DURING SHUTDOWN, EVEN TIME STOPS ON CAPITOL HILL. Even a stopped Congress is right twice a day. With staff furloughed, some congressional cafeterias closed, and lawmakers no step closer to ending the government shutdown, time stopped in the U.S. Capitol this week, according to ABC's ARLETTE SAENZ. An iconic symbol of the Senate - the Ohio Clock - ticks no more as staff responsible for maintaining the nearly 200-year-old clock have been furloughed. The clock is now permanently frozen just shy of 12:15. The Senate curator's office is responsible for winding the antique clock, but staffers in that office have been furloughed, the secretary of the Senate's office confirmed Thursday. The Senate purchased the clock in 1815, and it has stood in or near the Senate chamber ever since. It currently resides in what is called the Ohio Clock Corridor, the site of many Capitol Hill news conferences. It's unclear what day the clock stopped ticking, but for now time stands still in the Capitol.


CONGRESS GOT YOU DOWN? NEW SITE LETS YOU DRUNK DIAL THEM. As Week 2 of the government shutdown continues, new websites have begun popping up to give furloughed workers and frustrated Americans alike an outlet to express their anger, ABC's ANNETA KONSTANTINIDES writes. Especially after they've knocked back a couple. connects the disgruntled to the House of Representatives. You can enter your phone number into the website and an inebriated voice from a 1-800 number will call you back and ask, "Is this government shutdown making you want to drink?" before transferring to Capitol Hill so that you can "tell them what's on your mind and tell them to get back to work." The site, created by the liberal mobile ad firm, Revolution Messaging, offers talking points like "I can't watch the panda!" or "Why don't you make yourself useful and at least mow the lawn?" For those who need help selecting their form of liquid courage, there are also recipes for drinks like "the bad representative" (three parts liquor, one part lemon juice). Need something stronger? There's "the sleepy senator" for those with absinthe lying around.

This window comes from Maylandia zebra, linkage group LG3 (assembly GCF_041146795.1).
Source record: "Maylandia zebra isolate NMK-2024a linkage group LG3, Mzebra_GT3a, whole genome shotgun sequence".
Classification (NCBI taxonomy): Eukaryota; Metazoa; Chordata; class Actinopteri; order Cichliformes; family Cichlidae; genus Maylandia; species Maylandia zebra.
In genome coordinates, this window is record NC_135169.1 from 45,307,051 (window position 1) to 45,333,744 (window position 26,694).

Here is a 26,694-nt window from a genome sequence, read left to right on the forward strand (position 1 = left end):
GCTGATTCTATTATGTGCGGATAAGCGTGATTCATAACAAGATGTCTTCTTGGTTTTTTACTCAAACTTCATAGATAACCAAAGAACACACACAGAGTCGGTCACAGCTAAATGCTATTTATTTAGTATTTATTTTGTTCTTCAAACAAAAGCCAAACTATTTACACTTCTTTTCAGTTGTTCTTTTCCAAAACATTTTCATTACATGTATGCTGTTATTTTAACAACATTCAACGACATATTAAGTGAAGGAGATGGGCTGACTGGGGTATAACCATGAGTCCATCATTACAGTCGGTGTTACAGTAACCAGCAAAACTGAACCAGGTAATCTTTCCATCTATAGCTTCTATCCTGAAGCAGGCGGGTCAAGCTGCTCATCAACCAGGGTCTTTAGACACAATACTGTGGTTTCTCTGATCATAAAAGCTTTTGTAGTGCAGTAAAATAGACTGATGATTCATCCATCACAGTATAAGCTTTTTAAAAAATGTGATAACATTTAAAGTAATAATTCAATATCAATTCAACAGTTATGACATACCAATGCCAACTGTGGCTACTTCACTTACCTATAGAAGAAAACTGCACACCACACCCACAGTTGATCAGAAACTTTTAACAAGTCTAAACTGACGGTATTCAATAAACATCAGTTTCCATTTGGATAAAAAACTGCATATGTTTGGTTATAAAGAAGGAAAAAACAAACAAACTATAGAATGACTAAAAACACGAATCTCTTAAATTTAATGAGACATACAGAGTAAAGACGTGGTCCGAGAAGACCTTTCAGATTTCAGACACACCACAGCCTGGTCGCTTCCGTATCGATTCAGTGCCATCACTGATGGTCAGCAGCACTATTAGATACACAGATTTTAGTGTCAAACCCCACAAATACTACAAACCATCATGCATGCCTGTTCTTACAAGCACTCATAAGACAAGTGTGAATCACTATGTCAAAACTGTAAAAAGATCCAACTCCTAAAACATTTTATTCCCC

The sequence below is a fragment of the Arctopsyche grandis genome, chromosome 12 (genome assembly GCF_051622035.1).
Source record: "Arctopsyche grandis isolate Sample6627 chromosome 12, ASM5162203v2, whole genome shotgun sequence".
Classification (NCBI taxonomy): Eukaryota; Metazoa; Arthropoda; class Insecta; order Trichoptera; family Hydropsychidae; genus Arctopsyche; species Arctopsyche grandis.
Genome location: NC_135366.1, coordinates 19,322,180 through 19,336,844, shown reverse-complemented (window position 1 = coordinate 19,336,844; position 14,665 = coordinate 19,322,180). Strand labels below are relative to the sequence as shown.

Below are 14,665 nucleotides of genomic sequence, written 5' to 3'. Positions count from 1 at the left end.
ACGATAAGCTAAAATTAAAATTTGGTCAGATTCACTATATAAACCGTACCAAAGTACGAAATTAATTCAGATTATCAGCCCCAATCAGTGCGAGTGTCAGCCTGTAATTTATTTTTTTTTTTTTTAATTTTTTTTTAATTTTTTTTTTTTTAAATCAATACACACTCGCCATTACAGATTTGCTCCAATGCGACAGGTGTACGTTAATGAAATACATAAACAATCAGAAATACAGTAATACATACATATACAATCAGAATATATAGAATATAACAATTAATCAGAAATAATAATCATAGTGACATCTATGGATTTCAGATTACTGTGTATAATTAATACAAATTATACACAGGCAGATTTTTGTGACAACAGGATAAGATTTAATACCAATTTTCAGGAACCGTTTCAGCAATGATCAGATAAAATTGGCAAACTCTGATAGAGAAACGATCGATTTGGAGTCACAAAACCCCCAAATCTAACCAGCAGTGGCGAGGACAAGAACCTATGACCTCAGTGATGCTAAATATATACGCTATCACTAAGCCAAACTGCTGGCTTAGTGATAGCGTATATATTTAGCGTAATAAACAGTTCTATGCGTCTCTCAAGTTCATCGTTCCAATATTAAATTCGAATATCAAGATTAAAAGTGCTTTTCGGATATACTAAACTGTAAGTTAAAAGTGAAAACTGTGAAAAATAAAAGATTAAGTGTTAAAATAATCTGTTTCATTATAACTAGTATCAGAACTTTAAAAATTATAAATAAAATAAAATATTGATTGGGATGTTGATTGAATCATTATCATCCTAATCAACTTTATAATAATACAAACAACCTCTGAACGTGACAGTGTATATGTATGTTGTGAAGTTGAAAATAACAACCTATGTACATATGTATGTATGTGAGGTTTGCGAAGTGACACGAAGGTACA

SAVING CAPTAIN PHILLIPS: MEET ONE OF THE REAL-LIFE HEROES BEHIND THE NEW MOVIE. Vice Admiral Michelle Howard has never been one to back down from a challenge. As the first African-American woman to rise to the three star rank in the U.S. armed forces, she's faced her fair share. One of the biggest challenges of her career came in 2009, when Howard was just three days into a new job as head of a U.S. Navy strike force charged with combating pirates in the Arabian Sea. While aboard the U.S.S. Boxer, the amphibious assault ship that served as her command ship, a call came that a U.S.-flagged cargo ship, the Maersk Alabama, had been hijacked by Somali pirates. Howard soon learned that the ship's captain had been taken hostage aboard a lifeboat. The captain was Richard Phillips, about whom the new movie "Captain Phillips" is based. And it was Howard's job to get him back. The destroyer U.S.S. Bainbridge, 300 miles away at the time of hijacking, was dispatched to get as close as possible to the lifeboat. "We found out that the life raft was heading to the Somali coast, so very quickly the focus of the mission became don't let the life raft touch land," Howard told "Power Players."


@brianjameswalsh: Conservative Wall Street Journal editorial board says the "Cruz faction" has "deceived voters." …

@TonyFratto: For 4 years the White House tried to make Obamacare popular. Ted Cruz did it in 4 weeks.

@SarahPalinUSA: Looking forward to joining the "Great One" Mark Levin and the Tea Party Express in NJ this Saturday at a rally…

@jearnest44: From @tomfriedman: POTUS "is leading by not giving in to this blackmail" & most Rs "hunger" for someone to take on TP

@dcbigjohn: Sources: Cash-Strapped FreedomWorks In State Of Financial Disarray … via @rosiegray